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Exchange Rate Dynamics, Learning and Misperception

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  • Pierre-Olivier Gourinchas
  • Aaron Tornell

Abstract

We propose a new explanation for the forward-premium and the delayed-overshooting puzzles. Both puzzles arise from a systematic under-reaction of short-term interest rate forecasts to current innovations. Accordingly, the forward premium is always a biased predictor of future depreciation; the bias can be so severe as to lead to negative coeffcients in the 'Fama' regression; delayed overshooting may or may not occur depending upon the persistence of interest rate innovations and the degree of under-reaction; lastly, for G-7 countries against the U.S., these puzzles can be rationalized for values of the model's parameters that match empirical estimates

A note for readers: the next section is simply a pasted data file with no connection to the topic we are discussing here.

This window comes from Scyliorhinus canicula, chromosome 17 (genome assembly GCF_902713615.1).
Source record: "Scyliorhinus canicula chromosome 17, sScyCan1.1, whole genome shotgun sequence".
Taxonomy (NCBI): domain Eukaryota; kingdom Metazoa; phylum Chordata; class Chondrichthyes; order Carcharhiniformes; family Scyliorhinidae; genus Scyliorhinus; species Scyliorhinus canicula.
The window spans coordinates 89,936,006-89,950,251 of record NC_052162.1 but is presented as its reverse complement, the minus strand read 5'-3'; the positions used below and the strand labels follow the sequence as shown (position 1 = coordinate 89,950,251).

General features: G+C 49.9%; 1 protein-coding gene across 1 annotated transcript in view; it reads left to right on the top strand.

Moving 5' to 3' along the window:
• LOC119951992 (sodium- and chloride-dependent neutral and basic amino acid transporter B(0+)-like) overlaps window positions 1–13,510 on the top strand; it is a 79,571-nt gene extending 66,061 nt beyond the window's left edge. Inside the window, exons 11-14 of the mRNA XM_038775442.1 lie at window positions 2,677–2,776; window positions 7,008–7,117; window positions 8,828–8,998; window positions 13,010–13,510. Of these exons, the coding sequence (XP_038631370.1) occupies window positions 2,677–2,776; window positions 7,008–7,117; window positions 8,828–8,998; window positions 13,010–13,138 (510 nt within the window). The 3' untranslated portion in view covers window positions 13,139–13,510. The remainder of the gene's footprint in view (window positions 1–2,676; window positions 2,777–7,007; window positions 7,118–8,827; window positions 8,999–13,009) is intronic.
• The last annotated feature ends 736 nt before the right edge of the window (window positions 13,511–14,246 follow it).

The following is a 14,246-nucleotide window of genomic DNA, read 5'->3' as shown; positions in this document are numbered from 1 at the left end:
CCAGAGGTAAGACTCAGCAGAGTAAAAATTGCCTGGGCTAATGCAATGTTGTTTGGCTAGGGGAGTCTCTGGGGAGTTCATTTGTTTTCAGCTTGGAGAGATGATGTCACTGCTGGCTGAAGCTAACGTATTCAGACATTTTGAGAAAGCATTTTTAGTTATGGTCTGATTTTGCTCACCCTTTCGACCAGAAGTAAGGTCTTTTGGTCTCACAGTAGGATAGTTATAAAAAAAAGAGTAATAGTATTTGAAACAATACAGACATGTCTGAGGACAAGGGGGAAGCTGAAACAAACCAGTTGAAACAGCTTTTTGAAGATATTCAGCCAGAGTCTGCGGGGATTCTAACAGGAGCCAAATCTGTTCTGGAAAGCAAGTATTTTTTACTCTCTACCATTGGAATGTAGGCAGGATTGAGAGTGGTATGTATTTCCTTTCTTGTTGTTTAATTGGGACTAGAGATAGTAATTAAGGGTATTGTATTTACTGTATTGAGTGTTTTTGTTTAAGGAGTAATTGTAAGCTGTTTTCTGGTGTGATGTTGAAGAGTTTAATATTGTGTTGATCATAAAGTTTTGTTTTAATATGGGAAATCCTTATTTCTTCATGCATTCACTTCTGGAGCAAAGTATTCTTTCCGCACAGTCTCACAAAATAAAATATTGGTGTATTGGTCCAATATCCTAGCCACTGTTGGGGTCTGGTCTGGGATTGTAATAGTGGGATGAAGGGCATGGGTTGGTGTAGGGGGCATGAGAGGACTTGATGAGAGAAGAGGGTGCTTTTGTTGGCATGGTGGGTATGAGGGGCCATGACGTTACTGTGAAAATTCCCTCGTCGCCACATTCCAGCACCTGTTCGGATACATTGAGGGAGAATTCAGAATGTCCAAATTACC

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Bibliographic Info

Paper provided by National Bureau of Economic Research, Inc in its series NBER Working Papers with number 9391.

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Date of creation: Dec 2002
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Publication status: published as Gourinchas, Pierre-Olivier and Aaron Tornell. "Exchange Rate Puzzles and Distorted Beliefs." Journal of International Economics 64, 2 (December 2004): 303-333.
Handle: RePEc:nbr:nberwo:9391

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  1. Harrison Hong & Jeremy C. Stein, 1997. "A Unified Theory of Underreaction, Momentum Trading and Overreaction in Asset Markets," NBER Working Papers 6324, National Bureau of Economic Research, Inc.
  2. Scharfstein, David S & Stein, Jeremy C, 1990. "Herd Behavior and Investment," American Economic Review, American Economic Association, vol. 80(3), pages 465-79, June.
  3. Cutler, David M & Poterba, James M & Summers, Lawrence H, 1991. "Speculative Dynamics," Review of Economic Studies, Wiley Blackwell, vol. 58(3), pages 529-46, May.
  4. David Backus & Silverio Foresi & Chris Telmer, 1996. "Affine Models of Currency Pricing," NBER Working Papers 5623, National Bureau of Economic Research, Inc.
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